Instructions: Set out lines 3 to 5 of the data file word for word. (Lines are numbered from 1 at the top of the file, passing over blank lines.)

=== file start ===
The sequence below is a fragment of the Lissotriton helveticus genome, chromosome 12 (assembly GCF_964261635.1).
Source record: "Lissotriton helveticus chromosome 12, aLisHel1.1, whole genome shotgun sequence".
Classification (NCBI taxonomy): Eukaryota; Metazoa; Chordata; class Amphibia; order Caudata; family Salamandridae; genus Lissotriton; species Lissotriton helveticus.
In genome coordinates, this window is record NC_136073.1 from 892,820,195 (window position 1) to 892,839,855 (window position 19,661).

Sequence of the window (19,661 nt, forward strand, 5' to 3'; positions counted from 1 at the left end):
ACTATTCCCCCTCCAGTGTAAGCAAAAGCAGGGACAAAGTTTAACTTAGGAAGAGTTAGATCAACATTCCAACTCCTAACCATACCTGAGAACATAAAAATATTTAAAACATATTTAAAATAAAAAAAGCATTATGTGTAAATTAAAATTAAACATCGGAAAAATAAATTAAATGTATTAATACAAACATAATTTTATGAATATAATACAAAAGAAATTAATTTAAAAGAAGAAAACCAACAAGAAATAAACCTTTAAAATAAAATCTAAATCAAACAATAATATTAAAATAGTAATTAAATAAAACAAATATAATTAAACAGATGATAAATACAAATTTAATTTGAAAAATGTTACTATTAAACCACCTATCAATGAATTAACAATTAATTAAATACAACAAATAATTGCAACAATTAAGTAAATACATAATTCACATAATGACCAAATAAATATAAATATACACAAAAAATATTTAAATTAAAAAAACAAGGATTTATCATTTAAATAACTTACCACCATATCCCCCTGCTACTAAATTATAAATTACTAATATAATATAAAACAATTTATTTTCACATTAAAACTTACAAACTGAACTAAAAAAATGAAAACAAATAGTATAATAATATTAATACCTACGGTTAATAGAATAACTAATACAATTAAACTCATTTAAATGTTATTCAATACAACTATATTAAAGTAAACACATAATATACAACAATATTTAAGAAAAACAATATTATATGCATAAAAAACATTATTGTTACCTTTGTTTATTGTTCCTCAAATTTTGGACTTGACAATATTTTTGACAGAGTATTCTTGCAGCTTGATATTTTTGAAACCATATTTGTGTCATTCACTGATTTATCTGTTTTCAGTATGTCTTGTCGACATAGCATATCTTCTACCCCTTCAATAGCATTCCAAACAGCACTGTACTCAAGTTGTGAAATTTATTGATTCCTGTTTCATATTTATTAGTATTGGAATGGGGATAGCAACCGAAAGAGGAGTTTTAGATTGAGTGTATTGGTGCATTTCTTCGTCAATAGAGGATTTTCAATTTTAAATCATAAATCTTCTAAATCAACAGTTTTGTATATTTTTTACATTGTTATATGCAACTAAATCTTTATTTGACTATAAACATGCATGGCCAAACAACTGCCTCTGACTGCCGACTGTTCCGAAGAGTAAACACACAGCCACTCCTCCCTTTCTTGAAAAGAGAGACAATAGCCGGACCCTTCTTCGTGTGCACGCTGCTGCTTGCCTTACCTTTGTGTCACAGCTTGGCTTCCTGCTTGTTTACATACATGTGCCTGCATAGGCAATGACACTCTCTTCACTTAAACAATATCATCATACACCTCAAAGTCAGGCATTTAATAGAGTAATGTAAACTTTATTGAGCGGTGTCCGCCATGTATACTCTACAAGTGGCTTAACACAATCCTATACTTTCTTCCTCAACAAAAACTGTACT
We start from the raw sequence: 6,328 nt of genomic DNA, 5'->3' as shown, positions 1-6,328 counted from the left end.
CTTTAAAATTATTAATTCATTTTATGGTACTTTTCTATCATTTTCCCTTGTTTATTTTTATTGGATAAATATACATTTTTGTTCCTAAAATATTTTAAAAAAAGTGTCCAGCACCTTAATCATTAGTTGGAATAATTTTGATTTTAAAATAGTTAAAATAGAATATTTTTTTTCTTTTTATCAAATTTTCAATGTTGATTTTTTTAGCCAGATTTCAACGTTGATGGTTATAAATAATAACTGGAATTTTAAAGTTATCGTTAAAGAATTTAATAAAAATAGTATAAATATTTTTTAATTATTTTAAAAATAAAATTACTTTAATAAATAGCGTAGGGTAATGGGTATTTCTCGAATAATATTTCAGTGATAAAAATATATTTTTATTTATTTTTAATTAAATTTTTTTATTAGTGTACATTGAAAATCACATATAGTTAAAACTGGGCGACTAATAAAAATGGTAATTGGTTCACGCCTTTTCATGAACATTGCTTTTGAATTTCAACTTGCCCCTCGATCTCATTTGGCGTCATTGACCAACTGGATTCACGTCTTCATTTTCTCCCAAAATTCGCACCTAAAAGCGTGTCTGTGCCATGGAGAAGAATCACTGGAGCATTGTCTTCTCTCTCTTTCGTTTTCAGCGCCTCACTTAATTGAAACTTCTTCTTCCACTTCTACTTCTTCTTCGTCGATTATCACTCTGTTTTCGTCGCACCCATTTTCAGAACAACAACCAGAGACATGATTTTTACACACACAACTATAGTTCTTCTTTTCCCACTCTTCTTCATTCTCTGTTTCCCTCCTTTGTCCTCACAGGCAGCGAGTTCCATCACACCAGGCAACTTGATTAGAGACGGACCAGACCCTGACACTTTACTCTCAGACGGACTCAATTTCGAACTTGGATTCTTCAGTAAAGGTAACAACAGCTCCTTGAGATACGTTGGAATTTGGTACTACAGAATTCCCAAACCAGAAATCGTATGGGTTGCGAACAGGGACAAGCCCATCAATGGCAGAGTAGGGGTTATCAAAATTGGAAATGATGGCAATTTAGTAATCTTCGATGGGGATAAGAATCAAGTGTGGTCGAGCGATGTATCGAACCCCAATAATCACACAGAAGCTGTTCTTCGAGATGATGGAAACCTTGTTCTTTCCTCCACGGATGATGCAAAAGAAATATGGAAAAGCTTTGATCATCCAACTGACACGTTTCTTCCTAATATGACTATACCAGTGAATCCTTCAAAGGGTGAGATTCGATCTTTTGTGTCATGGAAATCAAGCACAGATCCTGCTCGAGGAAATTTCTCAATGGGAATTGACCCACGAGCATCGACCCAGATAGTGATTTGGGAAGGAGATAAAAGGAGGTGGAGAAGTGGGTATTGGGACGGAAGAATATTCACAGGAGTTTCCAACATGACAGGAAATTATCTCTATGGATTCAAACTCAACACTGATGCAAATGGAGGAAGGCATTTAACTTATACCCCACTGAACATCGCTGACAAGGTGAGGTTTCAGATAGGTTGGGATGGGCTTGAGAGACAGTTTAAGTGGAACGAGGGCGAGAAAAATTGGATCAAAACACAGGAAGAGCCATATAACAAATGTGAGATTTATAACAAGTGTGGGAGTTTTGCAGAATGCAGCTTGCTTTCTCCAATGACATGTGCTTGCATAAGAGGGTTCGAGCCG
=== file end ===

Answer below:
Classification (NCBI taxonomy): Eukaryota; Metazoa; Chordata; class Amphibia; order Caudata; family Salamandridae; genus Lissotriton; species Lissotriton helveticus.
In genome coordinates, this window is record NC_136073.1 from 892,820,195 (window position 1) to 892,839,855 (window position 19,661).

Sequence of the window (19,661 nt, forward strand, 5' to 3'; positions counted from 1 at the left end):